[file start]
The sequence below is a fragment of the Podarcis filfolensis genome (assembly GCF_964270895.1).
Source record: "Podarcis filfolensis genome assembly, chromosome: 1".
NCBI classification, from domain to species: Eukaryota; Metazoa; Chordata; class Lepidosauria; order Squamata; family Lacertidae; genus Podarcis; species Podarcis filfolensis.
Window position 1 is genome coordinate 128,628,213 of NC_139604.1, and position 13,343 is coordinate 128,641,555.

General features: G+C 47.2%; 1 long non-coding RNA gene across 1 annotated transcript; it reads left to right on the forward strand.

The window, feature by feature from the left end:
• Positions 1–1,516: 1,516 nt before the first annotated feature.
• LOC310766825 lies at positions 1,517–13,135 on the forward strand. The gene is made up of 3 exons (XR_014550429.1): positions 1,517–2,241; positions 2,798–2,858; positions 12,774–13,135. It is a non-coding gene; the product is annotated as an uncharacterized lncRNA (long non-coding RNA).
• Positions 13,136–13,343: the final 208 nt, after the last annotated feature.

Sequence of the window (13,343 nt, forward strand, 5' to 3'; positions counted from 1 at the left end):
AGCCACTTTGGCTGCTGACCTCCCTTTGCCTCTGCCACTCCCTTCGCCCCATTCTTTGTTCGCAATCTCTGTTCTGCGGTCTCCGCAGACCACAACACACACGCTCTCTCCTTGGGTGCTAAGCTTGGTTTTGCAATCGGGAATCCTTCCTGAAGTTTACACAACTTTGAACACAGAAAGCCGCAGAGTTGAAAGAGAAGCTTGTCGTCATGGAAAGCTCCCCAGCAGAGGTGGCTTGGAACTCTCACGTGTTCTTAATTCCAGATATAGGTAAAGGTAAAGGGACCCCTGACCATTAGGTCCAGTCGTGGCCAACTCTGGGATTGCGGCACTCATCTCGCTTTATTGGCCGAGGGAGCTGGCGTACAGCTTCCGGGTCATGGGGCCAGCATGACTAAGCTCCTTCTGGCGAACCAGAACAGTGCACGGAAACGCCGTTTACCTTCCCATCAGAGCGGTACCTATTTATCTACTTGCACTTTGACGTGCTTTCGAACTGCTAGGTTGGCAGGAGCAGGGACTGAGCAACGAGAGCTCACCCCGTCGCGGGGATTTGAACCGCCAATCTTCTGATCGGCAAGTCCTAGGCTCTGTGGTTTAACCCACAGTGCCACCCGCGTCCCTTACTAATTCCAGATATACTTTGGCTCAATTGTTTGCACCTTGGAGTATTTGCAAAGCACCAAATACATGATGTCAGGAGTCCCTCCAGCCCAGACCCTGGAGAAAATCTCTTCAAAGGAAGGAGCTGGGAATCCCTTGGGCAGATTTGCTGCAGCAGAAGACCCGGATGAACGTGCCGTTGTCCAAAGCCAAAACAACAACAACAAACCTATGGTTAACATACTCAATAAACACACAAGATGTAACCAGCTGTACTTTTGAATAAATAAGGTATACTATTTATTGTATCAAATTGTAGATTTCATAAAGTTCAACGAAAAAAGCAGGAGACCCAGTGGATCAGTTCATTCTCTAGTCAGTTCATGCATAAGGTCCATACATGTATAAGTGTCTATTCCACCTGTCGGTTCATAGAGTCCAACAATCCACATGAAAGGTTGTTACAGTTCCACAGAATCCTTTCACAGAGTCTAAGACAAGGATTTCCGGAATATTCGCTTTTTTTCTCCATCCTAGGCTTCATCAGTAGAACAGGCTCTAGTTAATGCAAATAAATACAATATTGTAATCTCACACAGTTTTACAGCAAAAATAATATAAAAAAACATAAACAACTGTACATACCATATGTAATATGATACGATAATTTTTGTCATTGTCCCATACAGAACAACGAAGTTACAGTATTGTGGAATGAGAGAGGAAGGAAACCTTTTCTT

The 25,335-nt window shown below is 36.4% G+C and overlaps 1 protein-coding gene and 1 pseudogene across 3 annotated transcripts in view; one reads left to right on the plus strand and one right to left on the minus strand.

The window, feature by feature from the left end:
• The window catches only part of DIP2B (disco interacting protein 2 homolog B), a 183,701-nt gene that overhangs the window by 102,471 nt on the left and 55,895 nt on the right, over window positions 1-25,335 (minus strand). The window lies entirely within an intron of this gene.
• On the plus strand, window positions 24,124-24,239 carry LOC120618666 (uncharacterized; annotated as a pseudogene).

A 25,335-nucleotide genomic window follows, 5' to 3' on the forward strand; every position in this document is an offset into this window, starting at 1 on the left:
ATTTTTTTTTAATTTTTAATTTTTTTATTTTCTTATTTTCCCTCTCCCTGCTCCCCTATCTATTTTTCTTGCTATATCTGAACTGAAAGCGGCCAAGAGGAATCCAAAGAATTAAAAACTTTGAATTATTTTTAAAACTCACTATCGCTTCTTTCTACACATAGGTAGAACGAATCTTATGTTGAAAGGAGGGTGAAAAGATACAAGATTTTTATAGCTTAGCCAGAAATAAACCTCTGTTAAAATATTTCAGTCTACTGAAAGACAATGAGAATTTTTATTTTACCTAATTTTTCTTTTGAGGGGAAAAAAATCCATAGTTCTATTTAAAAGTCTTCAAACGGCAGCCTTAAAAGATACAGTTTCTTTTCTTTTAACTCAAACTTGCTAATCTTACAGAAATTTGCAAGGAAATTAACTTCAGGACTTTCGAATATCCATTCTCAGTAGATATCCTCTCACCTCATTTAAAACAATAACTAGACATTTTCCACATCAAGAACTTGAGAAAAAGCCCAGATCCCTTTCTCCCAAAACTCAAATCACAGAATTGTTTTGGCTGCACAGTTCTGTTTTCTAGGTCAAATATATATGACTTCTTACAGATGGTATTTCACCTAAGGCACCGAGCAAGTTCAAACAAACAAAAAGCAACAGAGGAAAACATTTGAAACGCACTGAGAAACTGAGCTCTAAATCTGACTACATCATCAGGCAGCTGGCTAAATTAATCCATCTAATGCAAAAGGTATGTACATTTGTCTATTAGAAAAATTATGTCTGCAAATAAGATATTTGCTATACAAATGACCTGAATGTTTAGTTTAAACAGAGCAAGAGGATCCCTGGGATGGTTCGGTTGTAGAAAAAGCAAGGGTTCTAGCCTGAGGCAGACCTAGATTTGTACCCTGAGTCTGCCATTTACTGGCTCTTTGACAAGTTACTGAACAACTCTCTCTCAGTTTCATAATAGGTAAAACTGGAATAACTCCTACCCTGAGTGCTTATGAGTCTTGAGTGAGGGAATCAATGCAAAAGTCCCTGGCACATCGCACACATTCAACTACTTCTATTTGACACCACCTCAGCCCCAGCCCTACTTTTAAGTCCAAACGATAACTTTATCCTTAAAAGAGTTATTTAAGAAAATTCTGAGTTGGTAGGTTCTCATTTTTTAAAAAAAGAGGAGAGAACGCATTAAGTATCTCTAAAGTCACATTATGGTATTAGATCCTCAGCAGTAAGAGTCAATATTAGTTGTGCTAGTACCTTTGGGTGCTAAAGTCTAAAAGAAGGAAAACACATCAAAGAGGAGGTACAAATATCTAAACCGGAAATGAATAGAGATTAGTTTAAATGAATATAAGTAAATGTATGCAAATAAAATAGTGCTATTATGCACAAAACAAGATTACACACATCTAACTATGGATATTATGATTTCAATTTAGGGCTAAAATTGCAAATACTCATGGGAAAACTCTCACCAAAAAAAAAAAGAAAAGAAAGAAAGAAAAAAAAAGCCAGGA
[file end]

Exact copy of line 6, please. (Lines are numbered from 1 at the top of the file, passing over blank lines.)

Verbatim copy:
The window, feature by feature from the left end: